There are many different forms of therapy available to military veterans suffering from Post-traumatic stress disorder (PTSD). Some are more traditional, like psychological counseling, alcohol rehab or antidepressants. Others are more complementary and alternative practices such as acupuncture or yoga. There is definitely a need for more help for our nation’s vets. PTSD affects almost 13% of Iraq and Afghanistan veterans and out of the 830,000 vets treated at Veterans’ Administration hospitals around the country in the last 10 years, 29% have experienced PTSD. To help these service men and women, the Sierra Club is lending a hand.
The Sierra Club is providing outdoor recreation activities such as fly fishing, kayaking, and backpacking—activities that provide many of the positive experiences that came with military service. These activities stay away from psychological counseling or therapy. It’s just a chance to play outdoors.
“They are outside, in a group, sharing similar mental models, and in a sense, on a mission,” Jason Duvall, a research scientist at the University of Michigan School of Natural Resources & Environment, said in a statement.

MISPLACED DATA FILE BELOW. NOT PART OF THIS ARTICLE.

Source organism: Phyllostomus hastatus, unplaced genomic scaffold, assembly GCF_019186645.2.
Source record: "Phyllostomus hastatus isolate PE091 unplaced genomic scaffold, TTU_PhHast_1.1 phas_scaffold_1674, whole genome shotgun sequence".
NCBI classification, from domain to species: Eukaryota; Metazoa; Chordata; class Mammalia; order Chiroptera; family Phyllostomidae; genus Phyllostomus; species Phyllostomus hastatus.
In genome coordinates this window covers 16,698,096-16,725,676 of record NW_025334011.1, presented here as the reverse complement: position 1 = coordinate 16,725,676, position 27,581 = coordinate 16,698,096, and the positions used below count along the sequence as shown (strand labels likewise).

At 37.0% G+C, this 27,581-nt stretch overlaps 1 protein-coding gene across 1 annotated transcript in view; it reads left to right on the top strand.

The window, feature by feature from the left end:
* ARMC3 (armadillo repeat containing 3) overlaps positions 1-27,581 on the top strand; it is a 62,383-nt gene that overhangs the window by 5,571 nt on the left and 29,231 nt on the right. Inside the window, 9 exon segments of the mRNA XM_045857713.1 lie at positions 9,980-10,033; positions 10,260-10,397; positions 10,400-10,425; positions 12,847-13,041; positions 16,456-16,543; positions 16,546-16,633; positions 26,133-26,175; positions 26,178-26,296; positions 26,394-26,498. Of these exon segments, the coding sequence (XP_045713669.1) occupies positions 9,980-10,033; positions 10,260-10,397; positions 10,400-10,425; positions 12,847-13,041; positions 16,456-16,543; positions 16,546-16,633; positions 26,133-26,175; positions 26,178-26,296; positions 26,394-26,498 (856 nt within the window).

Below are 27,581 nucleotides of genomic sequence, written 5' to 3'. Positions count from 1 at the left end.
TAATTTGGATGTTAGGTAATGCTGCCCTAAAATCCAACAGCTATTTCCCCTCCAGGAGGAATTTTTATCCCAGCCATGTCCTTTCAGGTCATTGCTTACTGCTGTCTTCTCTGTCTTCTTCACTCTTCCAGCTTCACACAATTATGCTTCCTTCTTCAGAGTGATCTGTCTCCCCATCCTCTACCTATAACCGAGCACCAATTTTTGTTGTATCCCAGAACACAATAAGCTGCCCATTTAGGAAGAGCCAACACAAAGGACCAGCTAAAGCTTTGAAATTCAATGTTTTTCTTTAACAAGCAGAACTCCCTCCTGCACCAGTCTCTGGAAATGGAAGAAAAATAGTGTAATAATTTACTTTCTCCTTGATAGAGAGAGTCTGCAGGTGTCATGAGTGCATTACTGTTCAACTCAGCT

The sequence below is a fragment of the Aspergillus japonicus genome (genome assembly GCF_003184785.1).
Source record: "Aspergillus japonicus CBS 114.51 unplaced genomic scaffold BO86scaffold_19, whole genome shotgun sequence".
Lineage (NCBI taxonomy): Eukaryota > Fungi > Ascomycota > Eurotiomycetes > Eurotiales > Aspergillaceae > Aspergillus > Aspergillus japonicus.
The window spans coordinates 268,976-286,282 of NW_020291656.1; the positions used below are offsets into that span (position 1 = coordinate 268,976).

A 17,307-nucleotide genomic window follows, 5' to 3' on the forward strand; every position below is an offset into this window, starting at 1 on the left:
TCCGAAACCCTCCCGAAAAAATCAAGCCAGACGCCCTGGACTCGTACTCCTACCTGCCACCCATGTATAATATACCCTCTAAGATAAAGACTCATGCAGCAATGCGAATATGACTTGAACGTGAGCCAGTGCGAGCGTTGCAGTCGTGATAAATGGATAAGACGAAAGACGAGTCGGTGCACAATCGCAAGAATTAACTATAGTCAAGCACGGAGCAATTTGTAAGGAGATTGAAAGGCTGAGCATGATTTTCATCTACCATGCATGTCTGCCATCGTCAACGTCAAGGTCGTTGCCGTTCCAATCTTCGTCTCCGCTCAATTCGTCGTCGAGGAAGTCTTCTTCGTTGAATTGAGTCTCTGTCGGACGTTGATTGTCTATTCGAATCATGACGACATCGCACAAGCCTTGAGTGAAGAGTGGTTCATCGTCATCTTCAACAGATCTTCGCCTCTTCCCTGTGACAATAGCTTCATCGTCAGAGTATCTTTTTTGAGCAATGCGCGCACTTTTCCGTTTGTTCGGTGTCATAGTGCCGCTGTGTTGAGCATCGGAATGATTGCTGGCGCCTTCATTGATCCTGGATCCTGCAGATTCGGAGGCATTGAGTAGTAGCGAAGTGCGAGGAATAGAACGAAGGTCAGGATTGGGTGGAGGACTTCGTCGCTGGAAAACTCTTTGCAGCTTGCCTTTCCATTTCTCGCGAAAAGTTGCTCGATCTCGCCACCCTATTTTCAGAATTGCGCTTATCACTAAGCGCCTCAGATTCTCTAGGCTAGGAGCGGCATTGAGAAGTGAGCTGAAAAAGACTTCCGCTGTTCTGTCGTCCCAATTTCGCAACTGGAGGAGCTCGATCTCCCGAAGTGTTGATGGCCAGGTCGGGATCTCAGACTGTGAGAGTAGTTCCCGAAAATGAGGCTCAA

Duvall feels that veterans can identify with the nature activities because they are physical; they involve reaching for a goal and provide companionship.
A study was done to determine if the program was working. 98 vets were surveyed one week before and one week after participating in the activities. They then took part in multi-day trips involving biking, hiking, fishing, etc. Each group size was 6-12 people. Prior to the event 50% reported experiencing daily mental or physical health problems. After the trip participants reported:
- More than 10% improvement psychologically;
- 9% improvement in social functioning;
- 8% improvement in their outlook on life.
One month after the trips, some participants reported better overall mental health.
“This trip helped me to reevaluate what’s important in life,” said Tim, 52, a Navy veteran. “It was nice to live a week without being ‘plugged in’ and take in the great outdoors.”
Dan, a 39-year-old Army veteran shared a similar sentiment, saying, “It helped me to remember who I was and enjoy something I haven’t in a long time.”
Integrating this type of therapy into traditional drug rehab can make a difference in creating a lasting recovery.